The hairy paw foot is a very rare form for the period but can be seen used by a number of carvers employed by Thomas Affleck (1740 -1795) and Benjamin Randolph (1721 - 1791) on the furniture produced for Cadwalader between 1769 -71.
A common feature on much Cadwalader furniture is the distinctive hairy paw foot clutching a flattened ball seen on chairs, tables and fire screens. Philadelphia furniture looked toward London as the height of fashion. However, by 1770 the hairy paw foot was not a fashionable form (its use predominantly found in Ireland). It may well be that John and Elizabeth Cadwalader adopted the use of a hairy lion paw from the particularly hirsute lion seen on the Lloyd family crest. Interestingly the use of a wolf, also a hairy quadruped, on the Cadwalader family crest means the use of a carved hairy paw could be considered appropriate for both families.
What we now term a "hairy paw" foot was referred to in the eighteenth century merely as a claw foot. The price of carving such a foot was explained in The 1772 Philadelphia Furniture Price Book-- claws for tables, chairs, tea tables, and chests were billed at only 1s 6d each, these being carved not by the master but by a journeyman. As a bedstead had larger legs and feet the charge rose to 2s.19.
The division of labour within the same piece of furniture is a noted Philadelphia practice where different carvers can be seen to have worked on the left and right side of the same chair.
Work that is not as close to the eye (such as the bed canopy) would be executed by a journeyman not as skilled as his master.As the complete furnishing of the Cadwalader mansion was such a huge commission this division of labour made economic sense.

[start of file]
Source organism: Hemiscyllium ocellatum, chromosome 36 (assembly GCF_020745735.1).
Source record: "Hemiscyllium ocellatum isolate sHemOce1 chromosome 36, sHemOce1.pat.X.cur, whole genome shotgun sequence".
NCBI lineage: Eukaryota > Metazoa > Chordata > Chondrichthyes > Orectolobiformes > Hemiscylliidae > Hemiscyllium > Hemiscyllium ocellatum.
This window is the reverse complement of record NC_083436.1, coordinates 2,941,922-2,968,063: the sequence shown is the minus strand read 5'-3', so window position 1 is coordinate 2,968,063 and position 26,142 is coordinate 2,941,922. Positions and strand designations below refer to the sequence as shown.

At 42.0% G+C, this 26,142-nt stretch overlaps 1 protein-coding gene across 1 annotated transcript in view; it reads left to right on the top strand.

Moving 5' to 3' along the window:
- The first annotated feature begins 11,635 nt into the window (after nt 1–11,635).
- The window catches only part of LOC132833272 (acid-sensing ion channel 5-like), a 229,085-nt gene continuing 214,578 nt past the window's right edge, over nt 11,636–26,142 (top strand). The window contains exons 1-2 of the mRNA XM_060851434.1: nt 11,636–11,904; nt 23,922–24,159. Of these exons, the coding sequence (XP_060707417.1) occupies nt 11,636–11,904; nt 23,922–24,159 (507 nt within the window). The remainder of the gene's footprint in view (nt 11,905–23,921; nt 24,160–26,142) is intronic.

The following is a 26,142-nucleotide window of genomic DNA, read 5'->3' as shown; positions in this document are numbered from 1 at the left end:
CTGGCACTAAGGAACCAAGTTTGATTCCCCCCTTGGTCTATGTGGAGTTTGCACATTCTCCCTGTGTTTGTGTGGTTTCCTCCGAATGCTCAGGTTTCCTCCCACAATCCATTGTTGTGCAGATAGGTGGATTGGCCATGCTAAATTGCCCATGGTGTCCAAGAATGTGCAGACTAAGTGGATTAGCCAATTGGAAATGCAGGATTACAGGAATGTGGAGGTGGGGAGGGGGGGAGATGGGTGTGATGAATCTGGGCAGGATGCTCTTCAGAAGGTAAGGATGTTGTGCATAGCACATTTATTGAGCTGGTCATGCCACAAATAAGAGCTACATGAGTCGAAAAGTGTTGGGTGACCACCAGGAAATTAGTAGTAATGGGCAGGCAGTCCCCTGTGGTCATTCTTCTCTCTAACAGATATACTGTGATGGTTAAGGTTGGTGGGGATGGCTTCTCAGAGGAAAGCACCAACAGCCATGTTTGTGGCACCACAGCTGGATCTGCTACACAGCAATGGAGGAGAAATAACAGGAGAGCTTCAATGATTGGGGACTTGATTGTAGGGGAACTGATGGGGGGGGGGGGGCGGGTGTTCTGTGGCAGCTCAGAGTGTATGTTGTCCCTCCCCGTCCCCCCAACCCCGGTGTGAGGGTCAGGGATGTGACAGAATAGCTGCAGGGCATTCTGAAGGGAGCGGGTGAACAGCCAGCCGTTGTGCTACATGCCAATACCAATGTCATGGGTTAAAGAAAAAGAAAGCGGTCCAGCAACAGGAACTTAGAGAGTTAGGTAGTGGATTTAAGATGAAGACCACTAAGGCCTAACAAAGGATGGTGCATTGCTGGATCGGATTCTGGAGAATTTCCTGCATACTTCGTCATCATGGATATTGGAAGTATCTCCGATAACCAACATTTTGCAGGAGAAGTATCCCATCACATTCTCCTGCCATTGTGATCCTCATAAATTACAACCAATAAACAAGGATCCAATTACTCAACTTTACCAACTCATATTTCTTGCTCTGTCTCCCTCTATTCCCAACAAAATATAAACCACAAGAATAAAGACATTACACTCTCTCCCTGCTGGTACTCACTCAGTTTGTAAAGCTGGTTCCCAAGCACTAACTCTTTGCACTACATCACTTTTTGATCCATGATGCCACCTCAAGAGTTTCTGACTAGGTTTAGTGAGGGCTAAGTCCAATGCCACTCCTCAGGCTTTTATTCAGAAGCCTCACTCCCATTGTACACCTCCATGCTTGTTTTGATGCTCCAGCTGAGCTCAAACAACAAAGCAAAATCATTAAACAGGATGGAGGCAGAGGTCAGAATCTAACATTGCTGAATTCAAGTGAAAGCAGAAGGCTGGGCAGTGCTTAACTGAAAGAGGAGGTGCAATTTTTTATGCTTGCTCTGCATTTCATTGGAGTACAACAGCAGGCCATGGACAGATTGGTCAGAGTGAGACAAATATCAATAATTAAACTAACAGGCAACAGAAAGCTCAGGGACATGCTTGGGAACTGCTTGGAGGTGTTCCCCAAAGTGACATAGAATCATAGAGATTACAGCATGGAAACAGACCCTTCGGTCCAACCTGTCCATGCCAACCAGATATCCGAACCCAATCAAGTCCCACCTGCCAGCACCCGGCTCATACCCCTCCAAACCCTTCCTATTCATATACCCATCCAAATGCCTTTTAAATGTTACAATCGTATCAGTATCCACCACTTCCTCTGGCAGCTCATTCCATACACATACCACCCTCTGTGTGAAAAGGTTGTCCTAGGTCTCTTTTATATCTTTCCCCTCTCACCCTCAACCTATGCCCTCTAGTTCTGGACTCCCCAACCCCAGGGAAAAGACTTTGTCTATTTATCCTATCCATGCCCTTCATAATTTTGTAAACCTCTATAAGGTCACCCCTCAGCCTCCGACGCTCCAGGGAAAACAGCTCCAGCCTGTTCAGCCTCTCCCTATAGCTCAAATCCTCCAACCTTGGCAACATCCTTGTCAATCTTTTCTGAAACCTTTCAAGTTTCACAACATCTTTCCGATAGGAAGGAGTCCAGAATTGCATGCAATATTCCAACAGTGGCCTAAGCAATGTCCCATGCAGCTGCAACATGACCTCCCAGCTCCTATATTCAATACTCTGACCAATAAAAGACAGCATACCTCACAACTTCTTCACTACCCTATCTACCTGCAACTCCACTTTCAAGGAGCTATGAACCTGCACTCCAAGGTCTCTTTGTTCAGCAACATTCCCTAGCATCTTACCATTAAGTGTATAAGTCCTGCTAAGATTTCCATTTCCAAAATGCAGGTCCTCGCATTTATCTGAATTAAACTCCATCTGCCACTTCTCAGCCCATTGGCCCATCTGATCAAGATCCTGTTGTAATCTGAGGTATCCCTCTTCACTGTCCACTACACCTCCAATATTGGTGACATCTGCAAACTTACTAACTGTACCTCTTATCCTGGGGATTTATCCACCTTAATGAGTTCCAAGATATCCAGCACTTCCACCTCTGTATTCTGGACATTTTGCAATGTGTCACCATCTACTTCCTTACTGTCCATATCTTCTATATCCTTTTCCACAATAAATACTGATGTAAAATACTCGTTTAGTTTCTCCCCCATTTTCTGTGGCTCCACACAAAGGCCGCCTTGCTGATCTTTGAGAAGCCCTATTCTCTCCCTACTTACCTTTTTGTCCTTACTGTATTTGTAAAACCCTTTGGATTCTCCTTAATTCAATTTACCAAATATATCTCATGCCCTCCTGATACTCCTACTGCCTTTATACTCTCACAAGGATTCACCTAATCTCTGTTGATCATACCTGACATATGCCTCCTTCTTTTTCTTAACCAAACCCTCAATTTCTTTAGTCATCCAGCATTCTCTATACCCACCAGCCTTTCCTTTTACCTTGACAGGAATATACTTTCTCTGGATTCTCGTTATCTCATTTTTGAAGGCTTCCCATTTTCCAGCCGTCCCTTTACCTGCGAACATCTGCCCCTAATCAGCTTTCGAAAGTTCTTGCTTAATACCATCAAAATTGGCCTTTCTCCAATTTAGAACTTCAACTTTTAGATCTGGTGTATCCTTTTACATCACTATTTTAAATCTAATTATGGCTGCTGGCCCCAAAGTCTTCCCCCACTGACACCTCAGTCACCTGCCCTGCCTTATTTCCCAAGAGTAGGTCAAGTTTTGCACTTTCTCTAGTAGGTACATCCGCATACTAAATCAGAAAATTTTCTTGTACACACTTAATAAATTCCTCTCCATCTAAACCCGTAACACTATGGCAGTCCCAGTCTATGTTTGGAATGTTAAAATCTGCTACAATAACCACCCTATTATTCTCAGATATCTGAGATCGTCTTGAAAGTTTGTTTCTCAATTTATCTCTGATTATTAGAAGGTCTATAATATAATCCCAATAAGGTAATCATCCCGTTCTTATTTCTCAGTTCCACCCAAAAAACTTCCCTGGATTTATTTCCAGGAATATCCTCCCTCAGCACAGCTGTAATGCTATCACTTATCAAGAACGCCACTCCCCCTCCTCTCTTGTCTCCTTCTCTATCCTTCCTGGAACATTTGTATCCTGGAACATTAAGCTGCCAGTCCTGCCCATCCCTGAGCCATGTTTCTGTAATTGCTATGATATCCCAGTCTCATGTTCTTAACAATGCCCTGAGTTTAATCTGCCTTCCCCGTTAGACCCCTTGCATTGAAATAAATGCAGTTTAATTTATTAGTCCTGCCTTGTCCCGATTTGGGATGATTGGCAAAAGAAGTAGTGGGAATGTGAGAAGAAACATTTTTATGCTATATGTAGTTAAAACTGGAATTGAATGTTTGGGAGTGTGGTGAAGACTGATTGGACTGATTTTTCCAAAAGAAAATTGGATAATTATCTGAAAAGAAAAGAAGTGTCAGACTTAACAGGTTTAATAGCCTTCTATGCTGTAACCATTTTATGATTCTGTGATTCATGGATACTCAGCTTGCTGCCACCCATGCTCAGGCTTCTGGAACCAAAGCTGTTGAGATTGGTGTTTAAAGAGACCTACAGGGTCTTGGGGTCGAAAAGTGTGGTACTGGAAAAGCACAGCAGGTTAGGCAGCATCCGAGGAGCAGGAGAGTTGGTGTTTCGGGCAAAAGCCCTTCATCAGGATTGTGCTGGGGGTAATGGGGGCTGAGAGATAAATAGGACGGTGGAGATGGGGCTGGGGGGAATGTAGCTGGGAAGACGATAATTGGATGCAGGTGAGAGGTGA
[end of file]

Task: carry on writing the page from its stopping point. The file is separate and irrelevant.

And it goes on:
Luke Beckerdite suggested that "there is a continuous thread of shop practices that make it possible to attribute work to a specific carving shop and even isolate individual hands in that shop.”
Talking of the easy chair he said, “It is my belief that the chair was carved in (James) Reynolds' shop, just as I believe the two serpentine card tables were carved in Reynolds' shop and the fire screens in Bernard and Jugiez's. But at least two carvers worked in each shop. That's how we account for the differences in the two card tables - they were probably carved by two different carvers working in Reynolds' shop."20 He believes one side of the chair was carved by one man, the other side by another.
This same workshop trait can be seen on the carving of the bed, a different carver working on the left and right bolt covers.
The carving on the bed corresponds closely with that seen on several of the pieces known to have been part of the Cadwalader suite. The distinctive foot with its inward facing two digits and swirling hair on the second knuckle can be seen on both the bed and the highly ornate rococo chairs in the Winterthur and Metropolitan Museums.